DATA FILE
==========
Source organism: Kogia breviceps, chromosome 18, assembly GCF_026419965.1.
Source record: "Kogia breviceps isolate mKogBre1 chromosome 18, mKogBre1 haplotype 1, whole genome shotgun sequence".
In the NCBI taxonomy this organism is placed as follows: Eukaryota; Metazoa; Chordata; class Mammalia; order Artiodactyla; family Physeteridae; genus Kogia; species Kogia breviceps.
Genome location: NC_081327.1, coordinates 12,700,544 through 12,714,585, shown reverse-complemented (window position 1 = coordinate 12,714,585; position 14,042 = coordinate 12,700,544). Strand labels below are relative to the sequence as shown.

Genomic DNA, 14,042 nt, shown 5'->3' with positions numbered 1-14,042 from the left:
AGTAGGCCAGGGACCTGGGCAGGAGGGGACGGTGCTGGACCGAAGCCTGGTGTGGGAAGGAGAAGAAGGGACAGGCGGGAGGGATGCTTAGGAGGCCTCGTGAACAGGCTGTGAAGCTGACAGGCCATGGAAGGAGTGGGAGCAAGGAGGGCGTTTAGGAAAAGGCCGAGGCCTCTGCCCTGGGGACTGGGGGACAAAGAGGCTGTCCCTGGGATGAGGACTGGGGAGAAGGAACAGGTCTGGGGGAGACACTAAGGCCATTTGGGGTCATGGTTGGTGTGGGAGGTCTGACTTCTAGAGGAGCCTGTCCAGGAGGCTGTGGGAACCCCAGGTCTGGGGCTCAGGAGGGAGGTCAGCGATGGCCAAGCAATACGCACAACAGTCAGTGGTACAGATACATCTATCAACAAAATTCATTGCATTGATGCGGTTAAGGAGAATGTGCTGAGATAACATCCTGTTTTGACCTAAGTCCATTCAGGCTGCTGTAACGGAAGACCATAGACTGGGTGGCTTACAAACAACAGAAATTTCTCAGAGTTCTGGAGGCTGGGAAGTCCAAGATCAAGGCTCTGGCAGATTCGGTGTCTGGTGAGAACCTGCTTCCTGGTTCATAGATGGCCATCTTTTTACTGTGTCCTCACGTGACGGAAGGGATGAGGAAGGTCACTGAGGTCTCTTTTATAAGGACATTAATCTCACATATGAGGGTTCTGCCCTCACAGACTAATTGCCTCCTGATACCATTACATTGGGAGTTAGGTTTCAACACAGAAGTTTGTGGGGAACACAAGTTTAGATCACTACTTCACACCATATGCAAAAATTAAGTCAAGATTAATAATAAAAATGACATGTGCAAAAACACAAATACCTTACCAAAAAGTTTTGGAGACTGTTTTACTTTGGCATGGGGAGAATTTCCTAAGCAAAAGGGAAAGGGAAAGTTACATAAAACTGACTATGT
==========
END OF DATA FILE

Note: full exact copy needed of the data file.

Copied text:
Source organism: Kogia breviceps, chromosome 18, assembly GCF_026419965.1.
Source record: "Kogia breviceps isolate mKogBre1 chromosome 18, mKogBre1 haplotype 1, whole genome shotgun sequence".
In the NCBI taxonomy this organism is placed as follows: Eukaryota; Metazoa; Chordata; class Mammalia; order Artiodactyla; family Physeteridae; genus Kogia; species Kogia breviceps.
Genome location: NC_081327.1, coordinates 12,700,544 through 12,714,585, shown reverse-complemented (window position 1 = coordinate 12,714,585; position 14,042 = coordinate 12,700,544). Strand labels below are relative to the sequence as shown.

Genomic DNA, 14,042 nt, shown 5'->3' with positions numbered 1-14,042 from the left:
AGTAGGCCAGGGACCTGGGCAGGAGGGGACGGTGCTGGACCGAAGCCTGGTGTGGGAAGGAGAAGAAGGGACAGGCGGGAGGGATGCTTAGGAGGCCTCGTGAACAGGCTGTGAAGCTGACAGGCCATGGAAGGAGTGGGAGCAAGGAGGGCGTTTAGGAAAAGGCCGAGGCCTCTGCCCTGGGGACTGGGGGACAAAGAGGCTGTCCCTGGGATGAGGACTGGGGAGAAGGAACAGGTCTGGGGGAGACACTAAGGCCATTTGGGGTCATGGTTGGTGTGGGAGGTCTGACTTCTAGAGGAGCCTGTCCAGGAGGCTGTGGGAACCCCAGGTCTGGGGCTCAGGAGGGAGGTCAGCGATGGCCAAGCAATACGCACAACAGTCAGTGGTACAGATACATCTATCAACAAAATTCATTGCATTGATGCGGTTAAGGAGAATGTGCTGAGATAACATCCTGTTTTGACCTAAGTCCATTCAGGCTGCTGTAACGGAAGACCATAGACTGGGTGGCTTACAAACAACAGAAATTTCTCAGAGTTCTGGAGGCTGGGAAGTCCAAGATCAAGGCTCTGGCAGATTCGGTGTCTGGTGAGAACCTGCTTCCTGGTTCATAGATGGCCATCTTTTTACTGTGTCCTCACGTGACGGAAGGGATGAGGAAGGTCACTGAGGTCTCTTTTATAAGGACATTAATCTCACATATGAGGGTTCTGCCCTCACAGACTAATTGCCTCCTGATACCATTACATTGGGAGTTAGGTTTCAACACAGAAGTTTGTGGGGAACACAAGTTTAGATCACTACTTCACACCATATGCAAAAATTAAGTCAAGATTAATAATAAAAATGACATGTGCAAAAACACAAATACCTTACCAAAAAGTTTTGGAGACTGTTTTACTTTGGCATGGGGAGAATTTCCTAAGCAAAAGGGAAAGGGAAAGTTACATAAAACTGACTATGT